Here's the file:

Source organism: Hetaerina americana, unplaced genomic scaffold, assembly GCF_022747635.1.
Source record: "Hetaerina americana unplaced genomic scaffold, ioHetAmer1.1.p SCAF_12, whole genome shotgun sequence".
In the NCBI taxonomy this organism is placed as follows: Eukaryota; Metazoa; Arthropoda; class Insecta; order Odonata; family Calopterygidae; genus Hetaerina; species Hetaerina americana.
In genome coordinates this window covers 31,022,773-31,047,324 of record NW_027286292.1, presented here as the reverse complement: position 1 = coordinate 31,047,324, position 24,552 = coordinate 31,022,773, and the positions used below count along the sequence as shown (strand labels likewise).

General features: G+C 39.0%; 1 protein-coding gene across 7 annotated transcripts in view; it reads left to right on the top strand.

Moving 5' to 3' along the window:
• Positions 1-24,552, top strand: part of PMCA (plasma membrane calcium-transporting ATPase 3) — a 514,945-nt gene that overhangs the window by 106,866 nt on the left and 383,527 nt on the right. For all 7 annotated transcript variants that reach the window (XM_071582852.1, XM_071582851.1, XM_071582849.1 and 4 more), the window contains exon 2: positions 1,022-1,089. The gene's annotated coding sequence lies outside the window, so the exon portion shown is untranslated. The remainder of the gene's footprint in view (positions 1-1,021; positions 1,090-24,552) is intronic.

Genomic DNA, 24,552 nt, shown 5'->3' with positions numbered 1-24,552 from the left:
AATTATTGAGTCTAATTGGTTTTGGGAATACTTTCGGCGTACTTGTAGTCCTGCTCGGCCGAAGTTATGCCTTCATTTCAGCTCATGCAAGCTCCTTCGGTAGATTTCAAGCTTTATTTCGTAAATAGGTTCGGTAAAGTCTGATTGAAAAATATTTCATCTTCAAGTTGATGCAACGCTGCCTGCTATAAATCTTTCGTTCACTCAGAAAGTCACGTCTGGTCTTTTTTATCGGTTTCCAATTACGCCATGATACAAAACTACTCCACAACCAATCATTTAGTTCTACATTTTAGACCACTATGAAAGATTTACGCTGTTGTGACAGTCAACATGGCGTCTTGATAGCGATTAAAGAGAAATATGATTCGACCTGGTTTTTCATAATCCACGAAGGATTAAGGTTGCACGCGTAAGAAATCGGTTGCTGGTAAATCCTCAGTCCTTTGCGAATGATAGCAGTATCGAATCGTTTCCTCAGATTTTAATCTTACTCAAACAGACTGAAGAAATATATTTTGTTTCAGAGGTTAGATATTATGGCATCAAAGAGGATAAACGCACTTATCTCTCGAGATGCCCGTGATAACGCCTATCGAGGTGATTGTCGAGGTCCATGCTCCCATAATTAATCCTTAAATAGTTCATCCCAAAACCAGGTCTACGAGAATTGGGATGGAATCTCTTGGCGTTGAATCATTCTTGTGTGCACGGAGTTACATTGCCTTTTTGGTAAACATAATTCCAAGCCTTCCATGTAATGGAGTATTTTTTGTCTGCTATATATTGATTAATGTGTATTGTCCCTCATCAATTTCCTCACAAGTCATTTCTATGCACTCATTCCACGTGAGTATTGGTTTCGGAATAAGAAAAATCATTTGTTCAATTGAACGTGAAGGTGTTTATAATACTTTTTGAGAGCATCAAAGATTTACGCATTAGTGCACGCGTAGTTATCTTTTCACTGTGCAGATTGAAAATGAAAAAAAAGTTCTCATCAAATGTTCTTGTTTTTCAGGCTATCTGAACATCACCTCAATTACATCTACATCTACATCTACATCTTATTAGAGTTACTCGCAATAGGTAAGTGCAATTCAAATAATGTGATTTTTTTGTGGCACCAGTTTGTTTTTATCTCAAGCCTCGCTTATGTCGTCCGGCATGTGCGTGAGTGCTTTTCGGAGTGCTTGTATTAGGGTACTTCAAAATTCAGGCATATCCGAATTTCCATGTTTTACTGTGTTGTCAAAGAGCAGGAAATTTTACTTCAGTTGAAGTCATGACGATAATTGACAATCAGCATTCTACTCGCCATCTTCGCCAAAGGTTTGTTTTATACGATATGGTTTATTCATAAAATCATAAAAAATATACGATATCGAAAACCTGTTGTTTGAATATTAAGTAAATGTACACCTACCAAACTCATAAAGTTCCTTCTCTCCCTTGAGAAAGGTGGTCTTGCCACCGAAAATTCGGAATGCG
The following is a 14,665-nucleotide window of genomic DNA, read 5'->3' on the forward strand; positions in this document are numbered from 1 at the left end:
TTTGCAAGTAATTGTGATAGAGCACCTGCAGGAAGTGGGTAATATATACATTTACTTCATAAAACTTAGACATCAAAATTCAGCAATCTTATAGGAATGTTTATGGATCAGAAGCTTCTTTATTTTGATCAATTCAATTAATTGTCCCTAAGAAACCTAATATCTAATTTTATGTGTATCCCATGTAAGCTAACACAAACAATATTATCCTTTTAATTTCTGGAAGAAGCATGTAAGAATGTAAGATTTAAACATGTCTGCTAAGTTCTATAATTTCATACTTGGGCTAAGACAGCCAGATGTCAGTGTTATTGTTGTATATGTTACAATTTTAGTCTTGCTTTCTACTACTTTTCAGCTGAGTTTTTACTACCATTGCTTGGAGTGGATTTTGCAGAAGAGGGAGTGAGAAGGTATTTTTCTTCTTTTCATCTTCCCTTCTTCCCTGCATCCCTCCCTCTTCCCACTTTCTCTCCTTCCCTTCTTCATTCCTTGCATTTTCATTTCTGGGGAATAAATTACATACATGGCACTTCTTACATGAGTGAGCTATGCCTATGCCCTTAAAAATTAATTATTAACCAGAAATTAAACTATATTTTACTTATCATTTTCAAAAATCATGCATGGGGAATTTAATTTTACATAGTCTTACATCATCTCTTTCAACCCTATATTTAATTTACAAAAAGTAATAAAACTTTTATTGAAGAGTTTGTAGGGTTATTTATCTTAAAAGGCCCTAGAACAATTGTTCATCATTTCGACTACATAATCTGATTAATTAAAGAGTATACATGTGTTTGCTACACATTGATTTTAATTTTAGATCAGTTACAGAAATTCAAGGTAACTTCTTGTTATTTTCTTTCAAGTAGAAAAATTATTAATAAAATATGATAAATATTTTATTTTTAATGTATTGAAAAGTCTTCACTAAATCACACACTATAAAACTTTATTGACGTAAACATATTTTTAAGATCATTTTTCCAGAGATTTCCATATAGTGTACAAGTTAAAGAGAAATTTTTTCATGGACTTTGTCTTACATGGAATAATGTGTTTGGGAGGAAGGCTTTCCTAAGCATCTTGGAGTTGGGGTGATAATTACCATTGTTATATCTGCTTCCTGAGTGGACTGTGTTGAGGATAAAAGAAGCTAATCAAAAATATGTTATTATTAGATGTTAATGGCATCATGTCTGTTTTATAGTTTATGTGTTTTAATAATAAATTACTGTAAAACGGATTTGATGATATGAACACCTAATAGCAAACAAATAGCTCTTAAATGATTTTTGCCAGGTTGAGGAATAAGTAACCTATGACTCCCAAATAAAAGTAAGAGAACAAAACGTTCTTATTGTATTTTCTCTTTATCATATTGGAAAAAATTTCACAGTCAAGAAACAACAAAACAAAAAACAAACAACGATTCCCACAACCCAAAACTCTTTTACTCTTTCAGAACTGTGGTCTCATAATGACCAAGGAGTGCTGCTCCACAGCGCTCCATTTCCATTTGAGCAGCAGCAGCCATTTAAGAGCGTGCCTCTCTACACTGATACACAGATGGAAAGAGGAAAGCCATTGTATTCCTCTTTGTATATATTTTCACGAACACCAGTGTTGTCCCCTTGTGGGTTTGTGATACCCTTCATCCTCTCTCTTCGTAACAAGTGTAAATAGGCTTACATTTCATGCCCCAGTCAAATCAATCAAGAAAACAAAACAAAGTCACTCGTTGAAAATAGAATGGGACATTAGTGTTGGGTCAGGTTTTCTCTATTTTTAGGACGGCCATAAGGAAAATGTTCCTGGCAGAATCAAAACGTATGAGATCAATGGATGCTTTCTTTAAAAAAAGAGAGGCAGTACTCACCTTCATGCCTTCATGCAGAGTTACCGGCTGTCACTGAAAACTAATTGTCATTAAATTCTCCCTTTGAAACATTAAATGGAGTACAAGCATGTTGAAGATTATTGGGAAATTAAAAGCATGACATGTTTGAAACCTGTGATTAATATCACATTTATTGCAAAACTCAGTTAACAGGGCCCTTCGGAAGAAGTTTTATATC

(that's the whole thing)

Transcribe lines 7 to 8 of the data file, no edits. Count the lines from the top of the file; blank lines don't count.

• Positions 1-24,552, top strand: part of PMCA (plasma membrane calcium-transporting ATPase 3) — a 514,945-nt gene that overhangs the window by 106,866 nt on the left and 383,527 nt on the right. For all 7 annotated transcript variants that reach the window (XM_071582852.1, XM_071582851.1, XM_071582849.1 and 4 more), the window contains exon 2: positions 1,022-1,089. The gene's annotated coding sequence lies outside the window, so the exon portion shown is untranslated. The remainder of the gene's footprint in view (positions 1-1,021; positions 1,090-24,552) is intronic.

Genomic DNA, 24,552 nt, shown 5'->3' with positions numbered 1-24,552 from the left: